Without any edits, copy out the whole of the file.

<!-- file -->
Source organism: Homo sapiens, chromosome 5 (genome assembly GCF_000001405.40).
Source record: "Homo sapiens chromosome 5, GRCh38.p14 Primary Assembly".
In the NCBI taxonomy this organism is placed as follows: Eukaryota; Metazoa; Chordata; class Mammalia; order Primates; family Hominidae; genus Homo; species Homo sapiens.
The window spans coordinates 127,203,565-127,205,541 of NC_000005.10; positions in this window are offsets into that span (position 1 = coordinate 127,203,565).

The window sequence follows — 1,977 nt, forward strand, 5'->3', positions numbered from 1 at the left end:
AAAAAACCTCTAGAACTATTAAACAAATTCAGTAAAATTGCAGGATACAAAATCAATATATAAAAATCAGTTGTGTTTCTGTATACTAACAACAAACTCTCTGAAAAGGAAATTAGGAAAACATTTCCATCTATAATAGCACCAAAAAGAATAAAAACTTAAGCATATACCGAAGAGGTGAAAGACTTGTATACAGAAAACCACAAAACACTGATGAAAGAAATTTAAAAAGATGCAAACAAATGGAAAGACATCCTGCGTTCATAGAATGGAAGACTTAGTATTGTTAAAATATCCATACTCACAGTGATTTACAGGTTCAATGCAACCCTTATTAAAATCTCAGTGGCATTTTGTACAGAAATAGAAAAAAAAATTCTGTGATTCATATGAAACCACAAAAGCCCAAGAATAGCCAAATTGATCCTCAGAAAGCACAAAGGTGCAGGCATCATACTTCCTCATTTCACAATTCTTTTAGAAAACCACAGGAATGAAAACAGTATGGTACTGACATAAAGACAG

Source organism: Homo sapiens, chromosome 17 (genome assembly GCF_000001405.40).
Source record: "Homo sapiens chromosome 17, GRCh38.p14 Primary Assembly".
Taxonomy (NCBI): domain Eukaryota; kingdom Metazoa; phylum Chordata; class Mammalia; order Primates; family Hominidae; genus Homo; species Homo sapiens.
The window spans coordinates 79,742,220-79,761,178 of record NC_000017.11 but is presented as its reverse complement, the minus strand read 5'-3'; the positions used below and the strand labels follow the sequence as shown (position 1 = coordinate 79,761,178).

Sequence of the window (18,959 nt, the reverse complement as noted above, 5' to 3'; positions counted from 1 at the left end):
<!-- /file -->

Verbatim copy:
Source organism: Homo sapiens, chromosome 5 (genome assembly GCF_000001405.40).
Source record: "Homo sapiens chromosome 5, GRCh38.p14 Primary Assembly".
In the NCBI taxonomy this organism is placed as follows: Eukaryota; Metazoa; Chordata; class Mammalia; order Primates; family Hominidae; genus Homo; species Homo sapiens.
The window spans coordinates 127,203,565-127,205,541 of NC_000005.10; positions in this window are offsets into that span (position 1 = coordinate 127,203,565).

The window sequence follows — 1,977 nt, forward strand, 5'->3', positions numbered from 1 at the left end:
AAAAAACCTCTAGAACTATTAAACAAATTCAGTAAAATTGCAGGATACAAAATCAATATATAAAAATCAGTTGTGTTTCTGTATACTAACAACAAACTCTCTGAAAAGGAAATTAGGAAAACATTTCCATCTATAATAGCACCAAAAAGAATAAAAACTTAAGCATATACCGAAGAGGTGAAAGACTTGTATACAGAAAACCACAAAACACTGATGAAAGAAATTTAAAAAGATGCAAACAAATGGAAAGACATCCTGCGTTCATAGAATGGAAGACTTAGTATTGTTAAAATATCCATACTCACAGTGATTTACAGGTTCAATGCAACCCTTATTAAAATCTCAGTGGCATTTTGTACAGAAATAGAAAAAAAAATTCTGTGATTCATATGAAACCACAAAAGCCCAAGAATAGCCAAATTGATCCTCAGAAAGCACAAAGGTGCAGGCATCATACTTCCTCATTTCACAATTCTTTTAGAAAACCACAGGAATGAAAACAGTATGGTACTGACATAAAGACAG

Source organism: Homo sapiens, chromosome 17 (genome assembly GCF_000001405.40).
Source record: "Homo sapiens chromosome 17, GRCh38.p14 Primary Assembly".
Taxonomy (NCBI): domain Eukaryota; kingdom Metazoa; phylum Chordata; class Mammalia; order Primates; family Hominidae; genus Homo; species Homo sapiens.
The window spans coordinates 79,742,220-79,761,178 of record NC_000017.11 but is presented as its reverse complement, the minus strand read 5'-3'; the positions used below and the strand labels follow the sequence as shown (position 1 = coordinate 79,761,178).

Sequence of the window (18,959 nt, the reverse complement as noted above, 5' to 3'; positions counted from 1 at the left end):